Amateur Radio Station and Antenna High


Amateur radio operators, or “hams” as they are called, communicate with stations located all over the world. Some contacts may be local in nature, while others may be literally halfway around the world. Hams use a variety of internationally allocated frequencies to accomplish their communications.

Except for local contacts, which are primarily made on Very High and Ultra High Frequencies (VHF and UHF), communicating between any two points on the earth rely primarily on high-frequency (HF) signals propagating through the ionosphere. The earth’s ionosphere acts much like a mirror at heights of about 150 miles. The vertical angle of radiation of a signal launched from an antenna is one of the key factors determining effective communication distances. The ability to communicate over long distances generally requires a low radiation angle, meaning that an antenna must be placed high above the ground in terms of the wavelength of the radio wave being transmitted.

A beam type of antenna at a height of 70 feet or more will provide greatly superior performance over the same antenna at 35 feet, all other factors being equal. A height of 120 feet or even higher will provide even more advantages for long-distance communications. To a distant receiving station, a transmitting antenna at 120 feet will provide the effect of approximately 8 to 10 times more transmitting power than the same antenna at 35 feet. Depending on the level of noise and interference, this performance disparity is often enough to mean the difference between making distant radio contact with fairly reliable signals, and being unable to make distant contact at all.

Radio Amateurs have a well-deserved reputation for providing vital communications in emergency situations, such as in the aftermath of a severe ice storm, a hurricane or an earthquake. Short-range communications at VHF or UHF frequencies also require sufficient antenna heights above the local terrain to ensure that the antenna has a clear horizon.

In terms of safety and aesthetic considerations, it might seem intuitively reasonable for a planning board to want to restrict antenna installations to low heights. However, such height restrictions often prove very counterproductive and frustrating to all parties involved. If an amateur is restricted to low antenna heights, say 35 feet, he will suffer from poor transmission of his own signals as well as poor reception of distant signals. In an attempt to compensate on the transmitting side (he can’t do anything about the poor reception problem), he might boost his transmitted power, say from 150 watts to 1,500 watts, the maximum legal limit. This ten-fold increase in power will very significantly increase the potential for interference to telephones, televisions, VCRs and audio equipment in his neighborhood.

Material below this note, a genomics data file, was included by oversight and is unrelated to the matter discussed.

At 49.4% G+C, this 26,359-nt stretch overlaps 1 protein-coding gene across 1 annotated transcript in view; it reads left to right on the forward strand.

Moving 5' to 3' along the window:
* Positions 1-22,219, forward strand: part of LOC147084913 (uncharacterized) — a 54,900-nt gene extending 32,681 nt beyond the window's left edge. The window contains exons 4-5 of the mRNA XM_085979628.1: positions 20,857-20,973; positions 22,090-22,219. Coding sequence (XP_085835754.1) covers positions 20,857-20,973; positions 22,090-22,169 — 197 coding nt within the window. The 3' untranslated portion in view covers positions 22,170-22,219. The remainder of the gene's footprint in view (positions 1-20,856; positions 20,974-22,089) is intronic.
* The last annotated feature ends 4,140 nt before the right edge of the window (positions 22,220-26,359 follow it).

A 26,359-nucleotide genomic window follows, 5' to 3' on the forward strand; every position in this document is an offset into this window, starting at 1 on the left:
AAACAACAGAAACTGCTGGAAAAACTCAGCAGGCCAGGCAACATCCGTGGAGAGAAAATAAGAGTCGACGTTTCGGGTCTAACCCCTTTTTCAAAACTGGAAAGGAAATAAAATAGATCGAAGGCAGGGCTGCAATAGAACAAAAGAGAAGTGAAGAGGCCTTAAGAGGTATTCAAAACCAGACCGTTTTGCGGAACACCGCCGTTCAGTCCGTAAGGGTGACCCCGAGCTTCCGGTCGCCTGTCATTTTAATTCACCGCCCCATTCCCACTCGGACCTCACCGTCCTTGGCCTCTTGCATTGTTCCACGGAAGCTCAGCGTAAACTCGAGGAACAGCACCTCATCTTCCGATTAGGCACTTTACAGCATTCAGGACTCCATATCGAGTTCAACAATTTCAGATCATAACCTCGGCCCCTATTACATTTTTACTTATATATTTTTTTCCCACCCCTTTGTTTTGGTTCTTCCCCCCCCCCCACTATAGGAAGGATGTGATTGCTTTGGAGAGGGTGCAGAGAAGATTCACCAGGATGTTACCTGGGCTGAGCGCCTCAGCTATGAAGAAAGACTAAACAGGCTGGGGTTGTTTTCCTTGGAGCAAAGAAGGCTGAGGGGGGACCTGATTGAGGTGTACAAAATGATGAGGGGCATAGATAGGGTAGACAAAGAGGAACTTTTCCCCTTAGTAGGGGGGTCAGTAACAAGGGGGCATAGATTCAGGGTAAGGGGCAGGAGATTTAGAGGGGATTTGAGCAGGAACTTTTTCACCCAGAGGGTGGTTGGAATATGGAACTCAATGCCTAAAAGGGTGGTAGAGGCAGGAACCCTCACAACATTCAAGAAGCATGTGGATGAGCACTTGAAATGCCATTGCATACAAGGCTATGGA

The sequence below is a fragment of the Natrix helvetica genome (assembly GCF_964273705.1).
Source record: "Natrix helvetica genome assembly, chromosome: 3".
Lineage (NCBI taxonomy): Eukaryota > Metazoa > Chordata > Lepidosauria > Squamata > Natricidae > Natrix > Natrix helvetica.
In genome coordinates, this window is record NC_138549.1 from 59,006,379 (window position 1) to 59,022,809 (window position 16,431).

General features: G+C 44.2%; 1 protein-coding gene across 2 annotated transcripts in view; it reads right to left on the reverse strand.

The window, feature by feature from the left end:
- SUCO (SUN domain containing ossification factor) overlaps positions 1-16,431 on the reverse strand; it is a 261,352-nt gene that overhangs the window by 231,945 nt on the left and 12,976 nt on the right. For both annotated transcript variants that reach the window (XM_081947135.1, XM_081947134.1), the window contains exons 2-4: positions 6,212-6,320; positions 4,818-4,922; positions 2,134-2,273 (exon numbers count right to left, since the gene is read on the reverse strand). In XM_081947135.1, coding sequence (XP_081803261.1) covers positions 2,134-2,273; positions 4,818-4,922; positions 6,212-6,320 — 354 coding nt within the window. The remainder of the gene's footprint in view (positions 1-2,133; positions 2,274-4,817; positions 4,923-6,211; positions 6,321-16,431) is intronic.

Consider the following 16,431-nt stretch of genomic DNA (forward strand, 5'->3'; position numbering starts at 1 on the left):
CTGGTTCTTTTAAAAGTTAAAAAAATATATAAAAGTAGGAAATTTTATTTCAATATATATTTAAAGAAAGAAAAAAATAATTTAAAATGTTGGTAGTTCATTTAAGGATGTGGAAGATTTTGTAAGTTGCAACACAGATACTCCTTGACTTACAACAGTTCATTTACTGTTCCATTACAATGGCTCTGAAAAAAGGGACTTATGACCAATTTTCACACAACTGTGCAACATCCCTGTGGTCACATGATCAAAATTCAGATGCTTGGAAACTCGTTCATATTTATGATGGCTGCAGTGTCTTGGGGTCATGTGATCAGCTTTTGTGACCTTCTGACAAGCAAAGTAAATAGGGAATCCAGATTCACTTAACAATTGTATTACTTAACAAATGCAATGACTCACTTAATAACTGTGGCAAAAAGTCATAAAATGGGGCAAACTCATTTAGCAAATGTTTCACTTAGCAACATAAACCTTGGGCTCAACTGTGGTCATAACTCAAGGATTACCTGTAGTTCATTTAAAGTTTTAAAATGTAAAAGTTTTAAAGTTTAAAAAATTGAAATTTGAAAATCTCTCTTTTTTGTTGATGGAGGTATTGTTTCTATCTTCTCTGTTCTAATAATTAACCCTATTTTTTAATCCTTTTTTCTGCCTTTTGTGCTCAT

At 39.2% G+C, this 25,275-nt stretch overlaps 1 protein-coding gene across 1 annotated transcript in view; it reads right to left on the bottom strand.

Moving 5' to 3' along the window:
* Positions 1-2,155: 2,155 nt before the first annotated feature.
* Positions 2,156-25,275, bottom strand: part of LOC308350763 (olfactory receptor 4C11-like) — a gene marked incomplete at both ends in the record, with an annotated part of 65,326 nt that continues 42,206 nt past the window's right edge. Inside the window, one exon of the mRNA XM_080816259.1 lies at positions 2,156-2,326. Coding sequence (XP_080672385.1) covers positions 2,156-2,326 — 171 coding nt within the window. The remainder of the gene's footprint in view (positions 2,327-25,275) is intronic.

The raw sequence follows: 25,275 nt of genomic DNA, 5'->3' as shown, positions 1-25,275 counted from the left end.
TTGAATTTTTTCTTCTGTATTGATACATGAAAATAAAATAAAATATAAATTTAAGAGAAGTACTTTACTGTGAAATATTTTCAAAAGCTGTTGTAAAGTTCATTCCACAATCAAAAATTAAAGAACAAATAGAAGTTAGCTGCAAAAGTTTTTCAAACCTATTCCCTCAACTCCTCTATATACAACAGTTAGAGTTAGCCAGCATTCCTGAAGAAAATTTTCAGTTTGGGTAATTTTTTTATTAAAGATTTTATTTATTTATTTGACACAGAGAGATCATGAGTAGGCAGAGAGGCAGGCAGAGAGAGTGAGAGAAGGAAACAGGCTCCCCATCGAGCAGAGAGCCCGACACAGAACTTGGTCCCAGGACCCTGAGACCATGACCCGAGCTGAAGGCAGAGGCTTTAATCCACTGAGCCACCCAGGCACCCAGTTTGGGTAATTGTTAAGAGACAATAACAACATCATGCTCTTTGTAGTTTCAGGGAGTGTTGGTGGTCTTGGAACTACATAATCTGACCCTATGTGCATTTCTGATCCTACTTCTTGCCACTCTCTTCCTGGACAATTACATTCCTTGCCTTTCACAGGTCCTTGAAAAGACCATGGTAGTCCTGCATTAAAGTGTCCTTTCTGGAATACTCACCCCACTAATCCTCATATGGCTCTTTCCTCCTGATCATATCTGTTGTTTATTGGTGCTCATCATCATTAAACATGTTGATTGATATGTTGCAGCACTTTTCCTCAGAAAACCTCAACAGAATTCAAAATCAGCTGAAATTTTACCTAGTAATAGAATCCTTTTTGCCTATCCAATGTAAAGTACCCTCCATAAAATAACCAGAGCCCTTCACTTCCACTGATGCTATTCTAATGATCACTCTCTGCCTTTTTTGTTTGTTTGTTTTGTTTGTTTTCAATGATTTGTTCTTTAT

Instead, if the antenna can be moved farther away from neighboring electronic devices— putting it higher, in other words—this will greatly reduce the likelihood of interference, which decreases at the inverse square of the distance. For example, doubling the distance reduces the potential for interference by 75%. As a further benefit, a large antenna doesn’t look anywhere near as large at 120 feet as it does close-up at 35 feet.

As a not-so-inconsequential side benefit, moving an antenna higher will also greatly reduce the potential of exposure to electromagnetic fields for neighboring human and animals. Interference and RF exposure standards have been thoroughly covered in recently enacted Regulations.

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